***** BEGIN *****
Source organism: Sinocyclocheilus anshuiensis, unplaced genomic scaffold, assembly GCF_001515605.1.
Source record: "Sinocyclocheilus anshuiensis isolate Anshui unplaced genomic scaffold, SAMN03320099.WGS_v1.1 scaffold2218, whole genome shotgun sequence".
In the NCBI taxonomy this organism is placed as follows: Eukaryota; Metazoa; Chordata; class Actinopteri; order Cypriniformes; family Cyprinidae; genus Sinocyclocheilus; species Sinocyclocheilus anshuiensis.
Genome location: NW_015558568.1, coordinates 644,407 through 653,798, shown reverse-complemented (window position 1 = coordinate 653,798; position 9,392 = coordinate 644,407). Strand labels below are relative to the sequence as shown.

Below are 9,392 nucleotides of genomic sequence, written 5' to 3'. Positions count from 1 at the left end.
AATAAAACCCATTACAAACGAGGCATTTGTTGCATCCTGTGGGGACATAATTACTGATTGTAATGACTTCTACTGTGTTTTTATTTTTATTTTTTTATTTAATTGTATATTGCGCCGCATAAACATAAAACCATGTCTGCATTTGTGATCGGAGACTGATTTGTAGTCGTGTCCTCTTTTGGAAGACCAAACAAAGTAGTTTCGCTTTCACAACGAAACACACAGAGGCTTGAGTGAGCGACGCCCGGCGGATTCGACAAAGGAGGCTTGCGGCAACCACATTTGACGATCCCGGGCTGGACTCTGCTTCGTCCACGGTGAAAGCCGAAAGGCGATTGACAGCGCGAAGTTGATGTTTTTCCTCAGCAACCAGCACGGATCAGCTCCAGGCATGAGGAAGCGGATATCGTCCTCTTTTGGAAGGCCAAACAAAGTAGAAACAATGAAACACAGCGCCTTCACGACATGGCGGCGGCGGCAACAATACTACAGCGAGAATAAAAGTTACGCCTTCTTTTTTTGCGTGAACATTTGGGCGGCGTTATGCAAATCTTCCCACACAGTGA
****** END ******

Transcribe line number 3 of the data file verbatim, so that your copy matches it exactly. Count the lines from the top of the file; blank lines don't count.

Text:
In the NCBI taxonomy this organism is placed as follows: Eukaryota; Metazoa; Chordata; class Actinopteri; order Cypriniformes; family Cyprinidae; genus Sinocyclocheilus; species Sinocyclocheilus anshuiensis.